Time’s Up, Age-Old Beliefs! Odisha Is Saying No to Child Marriage
Post-2008 riots in Odisha’s tribal populated Kandhamal district, when Rashmita Bagarti (now 27) started the Antarang (literally meaning intimate) Club in the Phiringia block to spearhead peacebuilding activities in the community, she had about 45 members. But to her worry, the number went down to 20 in about a year.
As she looked for the reason behind such a drop in membership, she found that at least 12 young girls of the club had got married at an early age and left their villages.
According to Indian laws, marriage of a girl before the age of 18 and a boy before the age of 21 is child marriage.
Home to 62 tribal communities, including 13 particularly vulnerable tribal groups (PVTG), making 22.85 per cent of the state population, child marriage is still a norm in the tribal-dominated districts of Odisha, as in Kandhamal.
This is an age-old practice. Again, having a girl for a longer time at home after puberty is a big risk. While it’s always difficult to get a groom for a girl who doesn’t fit the conventional concept of being young, there is also the risk of love relationships and elopementSanmati Durua (65), Resident, Chanchraguda village, Koraput
According to Jitendra Pattnaik, a Nuapada-based social activist, “Girls are married off early to rid the family from their burden. Parents believe, delay in marriage of a girl would cost more dowry and cause difficulties in getting a groom.”
Parents in left-wing extremism (LWE)-affected areas are almost compelled to get their children married to save them (the children) from being picked up by extremist groups, who are on a look out for new cadres regularly, said a development activist of Kalahandi district on conditions of anonymity.
The 2015-16 National Family Health Survey (NFHS4) indicates that the top five child marriage prevalent districts are all tribal dominated and affected by LWE. While the percentage of married women in the age group of 20-24, who got married before they turned 18, remains 39.3 percent in Malkangiri, it is 37.9 percent in Nabarangpur, 35 percent in Mayurbhanj, 34.7 percent in Koraput and 34.4 percent in Rayagada.
Of other districts, Nayagarh has 31.3 percent of married women in the age group of 20-24 who married before 18. In Khordha, of which the state capital of Bhubaneswar is a part, it is 18.1 per cent.
Although child marriage is more prevalent in rural and tribal hinterlands, its presence in urban areas is equally concerning. The difference between urban and rural prevalence is only 2.2 percent for women and 3.6 percent for men of the aforesaid age group.
“Child marriage violates children’s basic rights to survival, development, protection and participation,” said Laxminarayan Nanda, Child Protection Specialist at UNICEF, Odisha.
It limits the freedom of girls and boys and narrows down the scope of dreaming a future of choice. Child marriage also results in the loss of lives and hampers any effort of reducing IMR (infant mortality rate) and MMR (maternal mortality rate) as it leads to malnutrition among mothers and childrenGhasiram Panda, Activist, ActionAid India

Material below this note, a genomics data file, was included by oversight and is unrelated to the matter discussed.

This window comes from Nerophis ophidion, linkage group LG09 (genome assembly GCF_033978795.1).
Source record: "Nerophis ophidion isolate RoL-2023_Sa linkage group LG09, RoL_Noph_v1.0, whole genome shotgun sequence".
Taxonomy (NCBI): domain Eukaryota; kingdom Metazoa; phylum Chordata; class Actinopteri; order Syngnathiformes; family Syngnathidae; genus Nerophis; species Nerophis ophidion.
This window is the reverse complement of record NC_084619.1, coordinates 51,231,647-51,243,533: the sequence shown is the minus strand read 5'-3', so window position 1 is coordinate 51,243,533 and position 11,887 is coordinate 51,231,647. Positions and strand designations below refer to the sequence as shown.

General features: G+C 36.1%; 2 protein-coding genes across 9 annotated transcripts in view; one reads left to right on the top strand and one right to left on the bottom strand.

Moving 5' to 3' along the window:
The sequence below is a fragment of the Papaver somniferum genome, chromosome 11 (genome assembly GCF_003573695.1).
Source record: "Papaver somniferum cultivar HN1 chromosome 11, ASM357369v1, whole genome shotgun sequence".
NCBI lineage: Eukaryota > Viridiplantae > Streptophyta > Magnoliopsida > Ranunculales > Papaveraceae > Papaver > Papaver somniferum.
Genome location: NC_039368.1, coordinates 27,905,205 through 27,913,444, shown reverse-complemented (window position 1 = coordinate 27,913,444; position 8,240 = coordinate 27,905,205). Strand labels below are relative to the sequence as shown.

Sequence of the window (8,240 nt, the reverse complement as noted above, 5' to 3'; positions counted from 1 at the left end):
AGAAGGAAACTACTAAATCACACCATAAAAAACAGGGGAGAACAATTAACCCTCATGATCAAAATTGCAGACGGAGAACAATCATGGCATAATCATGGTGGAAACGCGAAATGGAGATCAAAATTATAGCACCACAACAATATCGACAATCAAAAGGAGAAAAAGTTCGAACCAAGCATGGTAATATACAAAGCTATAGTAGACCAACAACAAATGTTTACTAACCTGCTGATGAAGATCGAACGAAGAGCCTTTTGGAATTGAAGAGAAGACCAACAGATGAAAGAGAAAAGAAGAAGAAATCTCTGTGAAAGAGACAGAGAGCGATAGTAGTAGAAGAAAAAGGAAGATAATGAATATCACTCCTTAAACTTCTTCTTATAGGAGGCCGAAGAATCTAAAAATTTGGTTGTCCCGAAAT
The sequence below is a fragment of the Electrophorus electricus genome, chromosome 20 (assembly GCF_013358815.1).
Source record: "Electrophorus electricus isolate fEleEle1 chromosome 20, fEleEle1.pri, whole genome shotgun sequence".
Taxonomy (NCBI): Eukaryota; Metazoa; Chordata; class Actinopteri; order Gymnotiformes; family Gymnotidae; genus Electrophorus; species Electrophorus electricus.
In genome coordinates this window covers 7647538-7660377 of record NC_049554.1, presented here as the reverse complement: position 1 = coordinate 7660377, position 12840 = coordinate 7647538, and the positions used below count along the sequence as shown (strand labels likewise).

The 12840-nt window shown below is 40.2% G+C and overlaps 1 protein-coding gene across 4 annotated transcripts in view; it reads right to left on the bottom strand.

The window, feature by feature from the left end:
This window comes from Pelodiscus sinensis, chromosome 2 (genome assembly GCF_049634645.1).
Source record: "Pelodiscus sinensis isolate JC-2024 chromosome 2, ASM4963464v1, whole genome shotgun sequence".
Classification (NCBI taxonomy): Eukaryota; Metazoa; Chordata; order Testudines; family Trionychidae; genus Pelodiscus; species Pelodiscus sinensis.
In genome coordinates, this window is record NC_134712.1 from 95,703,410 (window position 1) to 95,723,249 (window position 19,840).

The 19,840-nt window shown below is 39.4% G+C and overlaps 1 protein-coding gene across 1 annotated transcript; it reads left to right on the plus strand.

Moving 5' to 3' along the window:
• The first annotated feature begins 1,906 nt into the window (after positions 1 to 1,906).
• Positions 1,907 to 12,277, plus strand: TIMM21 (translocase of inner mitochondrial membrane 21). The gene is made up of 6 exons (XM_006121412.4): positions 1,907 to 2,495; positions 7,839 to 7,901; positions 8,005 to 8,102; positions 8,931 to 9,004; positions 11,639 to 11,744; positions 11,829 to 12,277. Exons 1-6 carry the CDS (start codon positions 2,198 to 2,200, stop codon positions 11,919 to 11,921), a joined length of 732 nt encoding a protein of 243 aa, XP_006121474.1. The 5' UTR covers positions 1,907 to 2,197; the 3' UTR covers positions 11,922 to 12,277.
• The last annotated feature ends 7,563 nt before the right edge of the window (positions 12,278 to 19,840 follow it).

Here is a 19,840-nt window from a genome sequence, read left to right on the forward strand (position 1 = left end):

Another flip side of child marriage is the higher risk of contracting HIV, along with domestic violence and teenage pregnancy, which are among the leading causes of death in girls aged between 15-19.
Ray of Hope
Odisha, however, has been successful in scaling down the prevalence of child marriage in many districts between NFHS3 (2005-06) and NFHS4 (2014-15).
Due to the actions and interventions by both government and non-government agencies, young girls like Daimati Santa of Koraput, Phulmani Raita of Gajapati, Minakshi Guru of Jajpur have stood against child marriage. Many boys have also said no to marriage before turning 21.
This has become possible due to the transformation of girls into change agents. Having their own space in the form of adolescent girl clubs so that they can discuss their issues freely, is enabling them to spread awareness across the community, thus ensuring an appropriate environment for a smooth transition to adulthoodSanjukta Tripathy, Activist, PREM (UNFPA-supported programme)
PREM is a non-profit organisation that manages the UNFPA supported programme under its Action for Adolescent Girls (AAG) initiative in Gajapati’s Gumma block.
“Communities that were hesitant to talk about this issue earlier are now discussing it. Many have even resolved to stop child marriage in their respective communities,” Ghasiram Panda observed.
Need to Spread Awareness
“Yet, the mindset of people who believe in it, promote it and encourage the practice. It has to be changed through reinvigorated action and intervention,” said Laxminarayan Nanda.
According to Dr Amrita Patel, State Project Coordinator of Odisha State Resource Centre for Women, “Community awareness, building on girls’ education and capacity building of families are necessary. Alongside, implementation of the law and awareness are also needed.”
Raising the issue of almost nil registration of cases under the Prevention of Child Marriage Act, Dr Patel urged, “Prosecution has to be strong.”
Bringing to fore the issues of dowry as exploitation leading to an unsafe atmosphere for girls in the society, Puspashri Debi sought proper implementation of the Dowry Prohibition Act.
Anticipating growing incidents of elopement due to media exposure from
childhood, she insisted that “priority should be on creating a safe space for the adolescent to discuss sexuality and personal issues in a free environment.”
(Basudev Mahapatra is the Former Editor-in-Chief of Naxatra News. He tweets at @BasudevNews )
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